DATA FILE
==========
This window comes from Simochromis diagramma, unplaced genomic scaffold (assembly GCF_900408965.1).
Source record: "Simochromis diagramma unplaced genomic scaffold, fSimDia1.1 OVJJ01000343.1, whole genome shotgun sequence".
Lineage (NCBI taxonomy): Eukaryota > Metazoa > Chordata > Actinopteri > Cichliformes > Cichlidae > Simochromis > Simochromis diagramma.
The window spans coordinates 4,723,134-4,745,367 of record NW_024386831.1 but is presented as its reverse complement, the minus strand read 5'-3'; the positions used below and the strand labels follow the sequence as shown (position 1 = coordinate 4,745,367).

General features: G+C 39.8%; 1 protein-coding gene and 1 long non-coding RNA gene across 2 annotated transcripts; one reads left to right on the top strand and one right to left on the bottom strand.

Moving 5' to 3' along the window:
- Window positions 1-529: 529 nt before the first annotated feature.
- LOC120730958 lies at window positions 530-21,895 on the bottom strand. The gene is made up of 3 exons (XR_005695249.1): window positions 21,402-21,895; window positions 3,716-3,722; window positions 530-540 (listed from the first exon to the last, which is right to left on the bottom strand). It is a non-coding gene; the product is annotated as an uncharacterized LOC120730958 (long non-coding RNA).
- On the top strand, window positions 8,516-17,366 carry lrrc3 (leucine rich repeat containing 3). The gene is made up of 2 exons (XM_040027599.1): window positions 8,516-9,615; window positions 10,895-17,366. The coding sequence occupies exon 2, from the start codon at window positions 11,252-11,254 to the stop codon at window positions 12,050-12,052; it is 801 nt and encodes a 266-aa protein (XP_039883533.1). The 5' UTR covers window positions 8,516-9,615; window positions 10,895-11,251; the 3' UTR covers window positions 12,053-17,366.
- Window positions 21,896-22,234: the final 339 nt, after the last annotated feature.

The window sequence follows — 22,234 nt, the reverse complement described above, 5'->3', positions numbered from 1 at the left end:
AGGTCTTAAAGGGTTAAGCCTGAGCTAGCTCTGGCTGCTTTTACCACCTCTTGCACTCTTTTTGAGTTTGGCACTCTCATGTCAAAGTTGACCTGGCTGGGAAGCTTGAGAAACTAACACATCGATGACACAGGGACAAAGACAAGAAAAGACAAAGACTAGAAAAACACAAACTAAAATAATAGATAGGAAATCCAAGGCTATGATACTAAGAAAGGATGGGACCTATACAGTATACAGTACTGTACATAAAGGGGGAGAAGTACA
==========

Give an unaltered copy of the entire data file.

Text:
This window comes from Simochromis diagramma, unplaced genomic scaffold (assembly GCF_900408965.1).
Source record: "Simochromis diagramma unplaced genomic scaffold, fSimDia1.1 OVJJ01000343.1, whole genome shotgun sequence".
Lineage (NCBI taxonomy): Eukaryota > Metazoa > Chordata > Actinopteri > Cichliformes > Cichlidae > Simochromis > Simochromis diagramma.
The window spans coordinates 4,723,134-4,745,367 of record NW_024386831.1 but is presented as its reverse complement, the minus strand read 5'-3'; the positions used below and the strand labels follow the sequence as shown (position 1 = coordinate 4,745,367).

General features: G+C 39.8%; 1 protein-coding gene and 1 long non-coding RNA gene across 2 annotated transcripts; one reads left to right on the top strand and one right to left on the bottom strand.

Moving 5' to 3' along the window:
- Window positions 1-529: 529 nt before the first annotated feature.
- LOC120730958 lies at window positions 530-21,895 on the bottom strand. The gene is made up of 3 exons (XR_005695249.1): window positions 21,402-21,895; window positions 3,716-3,722; window positions 530-540 (listed from the first exon to the last, which is right to left on the bottom strand). It is a non-coding gene; the product is annotated as an uncharacterized LOC120730958 (long non-coding RNA).
- On the top strand, window positions 8,516-17,366 carry lrrc3 (leucine rich repeat containing 3). The gene is made up of 2 exons (XM_040027599.1): window positions 8,516-9,615; window positions 10,895-17,366. The coding sequence occupies exon 2, from the start codon at window positions 11,252-11,254 to the stop codon at window positions 12,050-12,052; it is 801 nt and encodes a 266-aa protein (XP_039883533.1). The 5' UTR covers window positions 8,516-9,615; window positions 10,895-11,251; the 3' UTR covers window positions 12,053-17,366.
- Window positions 21,896-22,234: the final 339 nt, after the last annotated feature.

The window sequence follows — 22,234 nt, the reverse complement described above, 5'->3', positions numbered from 1 at the left end:
AGGTCTTAAAGGGTTAAGCCTGAGCTAGCTCTGGCTGCTTTTACCACCTCTTGCACTCTTTTTGAGTTTGGCACTCTCATGTCAAAGTTGACCTGGCTGGGAAGCTTGAGAAACTAACACATCGATGACACAGGGACAAAGACAAGAAAAGACAAAGACTAGAAAAACACAAACTAAAATAATAGATAGGAAATCCAAGGCTATGATACTAAGAAAGGATGGGACCTATACAGTATACAGTACTGTACATAAAGGGGGAGAAGTACA